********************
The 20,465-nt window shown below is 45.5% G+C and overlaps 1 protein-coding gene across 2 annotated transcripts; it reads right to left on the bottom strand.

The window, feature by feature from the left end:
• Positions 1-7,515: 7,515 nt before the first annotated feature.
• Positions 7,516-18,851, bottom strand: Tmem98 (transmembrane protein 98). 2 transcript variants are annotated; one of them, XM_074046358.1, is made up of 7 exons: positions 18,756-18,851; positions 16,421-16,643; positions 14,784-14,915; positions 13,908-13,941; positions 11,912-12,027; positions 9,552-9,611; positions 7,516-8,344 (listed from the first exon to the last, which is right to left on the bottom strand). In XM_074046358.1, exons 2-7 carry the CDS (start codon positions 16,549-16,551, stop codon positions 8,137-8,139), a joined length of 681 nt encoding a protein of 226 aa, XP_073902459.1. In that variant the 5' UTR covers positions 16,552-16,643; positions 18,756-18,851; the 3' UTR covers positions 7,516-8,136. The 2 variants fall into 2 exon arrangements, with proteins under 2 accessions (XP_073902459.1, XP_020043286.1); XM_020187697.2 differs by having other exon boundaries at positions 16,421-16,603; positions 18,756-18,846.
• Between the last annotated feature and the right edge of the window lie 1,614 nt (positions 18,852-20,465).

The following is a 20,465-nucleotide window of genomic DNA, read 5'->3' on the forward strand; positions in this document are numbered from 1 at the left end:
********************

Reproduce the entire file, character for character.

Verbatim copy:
The 20,465-nt window shown below is 45.5% G+C and overlaps 1 protein-coding gene across 2 annotated transcripts; it reads right to left on the bottom strand.

The window, feature by feature from the left end:
• Positions 1-7,515: 7,515 nt before the first annotated feature.
• Positions 7,516-18,851, bottom strand: Tmem98 (transmembrane protein 98). 2 transcript variants are annotated; one of them, XM_074046358.1, is made up of 7 exons: positions 18,756-18,851; positions 16,421-16,643; positions 14,784-14,915; positions 13,908-13,941; positions 11,912-12,027; positions 9,552-9,611; positions 7,516-8,344 (listed from the first exon to the last, which is right to left on the bottom strand). In XM_074046358.1, exons 2-7 carry the CDS (start codon positions 16,549-16,551, stop codon positions 8,137-8,139), a joined length of 681 nt encoding a protein of 226 aa, XP_073902459.1. In that variant the 5' UTR covers positions 16,552-16,643; positions 18,756-18,851; the 3' UTR covers positions 7,516-8,136. The 2 variants fall into 2 exon arrangements, with proteins under 2 accessions (XP_073902459.1, XP_020043286.1); XM_020187697.2 differs by having other exon boundaries at positions 16,421-16,603; positions 18,756-18,846.
• Between the last annotated feature and the right edge of the window lie 1,614 nt (positions 18,852-20,465).

The following is a 20,465-nucleotide window of genomic DNA, read 5'->3' on the forward strand; positions in this document are numbered from 1 at the left end: